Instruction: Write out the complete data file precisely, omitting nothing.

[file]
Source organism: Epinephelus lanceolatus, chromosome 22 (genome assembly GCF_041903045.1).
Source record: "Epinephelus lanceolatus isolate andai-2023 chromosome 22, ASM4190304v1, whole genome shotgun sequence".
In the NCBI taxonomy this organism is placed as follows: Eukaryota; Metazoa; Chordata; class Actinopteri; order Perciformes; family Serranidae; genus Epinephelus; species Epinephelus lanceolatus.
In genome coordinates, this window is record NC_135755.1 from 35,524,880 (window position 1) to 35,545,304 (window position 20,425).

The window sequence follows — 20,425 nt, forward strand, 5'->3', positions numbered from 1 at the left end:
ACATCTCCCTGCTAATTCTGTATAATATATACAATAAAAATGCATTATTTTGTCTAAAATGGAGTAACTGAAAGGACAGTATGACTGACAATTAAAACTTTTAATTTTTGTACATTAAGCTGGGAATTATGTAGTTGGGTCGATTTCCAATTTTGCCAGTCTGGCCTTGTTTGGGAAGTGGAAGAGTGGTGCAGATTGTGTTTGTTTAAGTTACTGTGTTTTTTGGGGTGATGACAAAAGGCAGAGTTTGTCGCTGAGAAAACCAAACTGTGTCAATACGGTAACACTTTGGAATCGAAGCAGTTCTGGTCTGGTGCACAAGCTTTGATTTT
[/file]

Source organism: Epinephelus lanceolatus, chromosome 22 (genome assembly GCF_041903045.1).
Source record: "Epinephelus lanceolatus isolate andai-2023 chromosome 22, ASM4190304v1, whole genome shotgun sequence".
In the NCBI taxonomy this organism is placed as follows: Eukaryota; Metazoa; Chordata; class Actinopteri; order Perciformes; family Serranidae; genus Epinephelus; species Epinephelus lanceolatus.
In genome coordinates, this window is record NC_135755.1 from 35,524,880 (window position 1) to 35,545,304 (window position 20,425).

The window sequence follows — 20,425 nt, forward strand, 5'->3', positions numbered from 1 at the left end:
ACATCTCCCTGCTAATTCTGTATAATATATACAATAAAAATGCATTATTTTGTCTAAAATGGAGTAACTGAAAGGACAGTATGACTGACAATTAAAACTTTTAATTTTTGTACATTAAGCTGGGAATTATGTAGTTGGGTCGATTTCCAATTTTGCCAGTCTGGCCTTGTTTGGGAAGTGGAAGAGTGGTGCAGATTGTGTTTGTTTAAGTTACTGTGTTTTTTGGGGTGATGACAAAAGGCAGAGTTTGTCGCTGAGAAAACCAAACTGTGTCAATACGGTAACACTTTGGAATCGAAGCAGTTCTGGTCTGGTGCACAAGCTTTGATTTT